For the past two decades, the security community has been fighting malicious programs for Windows-based operating systems. However, the recent surge in adoption of embedded devices and the IoT revolution are rapidly changing the malware landscape. Embedded devices are profoundly different than traditional personal computers. In fact, while personal computers run predominantly on x86-flavored architectures, embedded systems rely on a variety of different architectures. In turn, this aspect causes a large number of these systems to run some variants of the Linux operating system, pushing malicious actors to give birth to "Linux malware". To the best of our knowledge, there is currently no comprehensive study attempting to characterize, analyze, and understand Linux malware. The majority of resources on the topic are available as sparse reports often published as blog posts, while the few systematic studies focused on the analysis of specific families of malware (e.g., the Mirai botnet) mainly by looking at their network-level behavior, thus leaving the main challenges of analyzing Linux malware unaddressed. This work constitutes the first step towards filling this gap. After a systematic exploration of the challenges involved in the process, we present the first malware analysis pipeline specifically tailored for Linux malware. We then present the results of the first large scale measurement study conducted on 10,548 malware samples (collected over a time frame of one year) documenting detailed statistics and insights that can help directing future work in the area.

Roberto Di Pietro, Hamad Bin Khalifa University, Quatar

Security and privacy issues in avionics communications

Résumé: Avionics is a strategic industrial field, where both security and safety issues do merge. The field is fragile form many points of view; in this talk, we will review some of the threats that do affect the domain from the point of view of communications. In particular, related to a novel (in terms of adoption) communication technology: ADS-B. We will move from this starting point to analyse also privacy issues in Open-Sky Net, a crowdsourcing sensory network that captures and distribute info related to commercial flights. At the end of the talk, a short description of research collaboration possibilities with the cri-lab @ HBKU, in Doha, Qatar, will be reviewed.

Sébastien Bardin, CEA

Formal methods: from source-level safety to binary-level security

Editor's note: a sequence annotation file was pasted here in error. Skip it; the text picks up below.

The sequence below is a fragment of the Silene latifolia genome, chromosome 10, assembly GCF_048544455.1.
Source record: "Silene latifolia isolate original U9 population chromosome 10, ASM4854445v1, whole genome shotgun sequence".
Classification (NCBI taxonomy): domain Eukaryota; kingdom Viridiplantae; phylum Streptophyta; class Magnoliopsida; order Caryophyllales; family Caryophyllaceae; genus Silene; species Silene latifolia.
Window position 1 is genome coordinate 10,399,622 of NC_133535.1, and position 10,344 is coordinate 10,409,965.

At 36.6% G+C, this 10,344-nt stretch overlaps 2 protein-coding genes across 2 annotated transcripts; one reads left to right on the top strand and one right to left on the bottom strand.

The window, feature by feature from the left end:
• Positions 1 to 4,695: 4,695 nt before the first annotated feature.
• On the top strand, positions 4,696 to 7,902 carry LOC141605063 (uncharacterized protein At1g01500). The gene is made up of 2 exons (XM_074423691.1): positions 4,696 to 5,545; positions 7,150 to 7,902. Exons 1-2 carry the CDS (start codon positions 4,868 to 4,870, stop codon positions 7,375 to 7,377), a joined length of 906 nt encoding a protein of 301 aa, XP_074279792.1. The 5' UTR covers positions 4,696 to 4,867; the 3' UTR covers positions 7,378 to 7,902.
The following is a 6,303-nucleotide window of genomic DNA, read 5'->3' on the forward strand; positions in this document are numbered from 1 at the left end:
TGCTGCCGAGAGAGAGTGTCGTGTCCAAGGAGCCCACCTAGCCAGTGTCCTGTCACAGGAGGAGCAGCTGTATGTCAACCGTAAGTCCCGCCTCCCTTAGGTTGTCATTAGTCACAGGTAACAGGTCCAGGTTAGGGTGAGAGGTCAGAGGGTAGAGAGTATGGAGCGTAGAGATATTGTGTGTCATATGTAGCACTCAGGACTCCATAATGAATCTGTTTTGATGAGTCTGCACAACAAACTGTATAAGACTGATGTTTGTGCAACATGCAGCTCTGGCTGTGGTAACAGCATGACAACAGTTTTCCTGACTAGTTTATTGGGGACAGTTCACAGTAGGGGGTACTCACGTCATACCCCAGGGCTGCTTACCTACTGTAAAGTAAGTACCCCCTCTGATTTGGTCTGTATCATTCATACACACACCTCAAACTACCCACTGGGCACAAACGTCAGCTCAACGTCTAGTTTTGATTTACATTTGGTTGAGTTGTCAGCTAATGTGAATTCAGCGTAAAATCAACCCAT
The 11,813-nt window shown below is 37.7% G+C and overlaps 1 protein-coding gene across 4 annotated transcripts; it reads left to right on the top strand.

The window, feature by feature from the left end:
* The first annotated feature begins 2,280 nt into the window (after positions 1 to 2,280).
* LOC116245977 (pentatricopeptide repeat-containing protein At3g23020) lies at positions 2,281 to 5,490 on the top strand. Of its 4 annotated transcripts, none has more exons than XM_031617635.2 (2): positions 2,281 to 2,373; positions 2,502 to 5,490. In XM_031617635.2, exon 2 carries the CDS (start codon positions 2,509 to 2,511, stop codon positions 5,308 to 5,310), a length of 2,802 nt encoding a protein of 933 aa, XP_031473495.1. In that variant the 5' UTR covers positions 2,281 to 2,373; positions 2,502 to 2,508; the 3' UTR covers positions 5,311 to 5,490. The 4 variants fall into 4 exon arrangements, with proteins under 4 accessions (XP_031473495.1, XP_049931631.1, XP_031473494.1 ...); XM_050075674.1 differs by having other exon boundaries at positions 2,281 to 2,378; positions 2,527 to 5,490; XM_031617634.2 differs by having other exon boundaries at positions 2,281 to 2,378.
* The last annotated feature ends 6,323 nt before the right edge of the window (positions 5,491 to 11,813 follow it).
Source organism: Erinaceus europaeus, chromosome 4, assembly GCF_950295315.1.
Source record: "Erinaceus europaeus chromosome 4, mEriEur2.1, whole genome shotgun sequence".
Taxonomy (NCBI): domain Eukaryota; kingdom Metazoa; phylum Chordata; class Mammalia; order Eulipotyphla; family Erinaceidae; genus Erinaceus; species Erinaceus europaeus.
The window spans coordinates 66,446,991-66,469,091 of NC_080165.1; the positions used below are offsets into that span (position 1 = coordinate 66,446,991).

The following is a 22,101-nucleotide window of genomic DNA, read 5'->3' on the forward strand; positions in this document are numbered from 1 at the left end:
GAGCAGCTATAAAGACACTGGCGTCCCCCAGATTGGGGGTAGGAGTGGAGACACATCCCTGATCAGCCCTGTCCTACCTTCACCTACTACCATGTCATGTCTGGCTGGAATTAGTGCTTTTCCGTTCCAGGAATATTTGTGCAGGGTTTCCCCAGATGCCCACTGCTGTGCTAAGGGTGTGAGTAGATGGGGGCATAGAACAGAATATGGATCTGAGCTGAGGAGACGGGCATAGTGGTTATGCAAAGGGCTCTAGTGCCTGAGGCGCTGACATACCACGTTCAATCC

Résumé: Several major classes of security analysis have to be performed on raw executable files, such as vulnerability analysis of mobile code or commercial off-the-shelf, deobfuscation or malware inspection. These analysis are highly challenging, due to the very low-level and intricate nature of binary code, and there is a clear need for more sophisticated and automated tools than currently available syntactic and dynamic approaches. On the other hand, source-level program analysis and formal methods have made tremendous progress in the past decade, and they are now an industrial reality for safety-critical applications.

Our long term goal is precisely to fulfill part of this gap, by developing state-of-the-art binary-level semantic analyses. In this talk, we first present the benefits of binary-level security analysis and the new challenges brought to formal methods, then we describe our first results and achievements, including the open-source BINSEC platform and its underlying key technologies as well as case-studies on deobfuscation and vulnerability analysis.

Sarah Zennou, Airbus

BinCAT: purrfecting binary static analysis

Résumé: In this talk we will present BinCAT, an open-source static analyzer of binary code for x86, armv7, armv8A and PPC. Using abstract interpretation as its core, it currently implements control flow graph reconstruction, value analysis, taint analysis at the bit level, type reconstruction and use-after-free detection. Analyses can be led either in forward or backward mode. It is fully integrated into IDA. BinCAT is available as free software:

This talk will be concluded by a free discussion on possible collaborations with Airbus.

Sam L. Thomas, IRISA

Experiences with the Carnegie Mellon University Binary Analysis Platform (CMU BAP)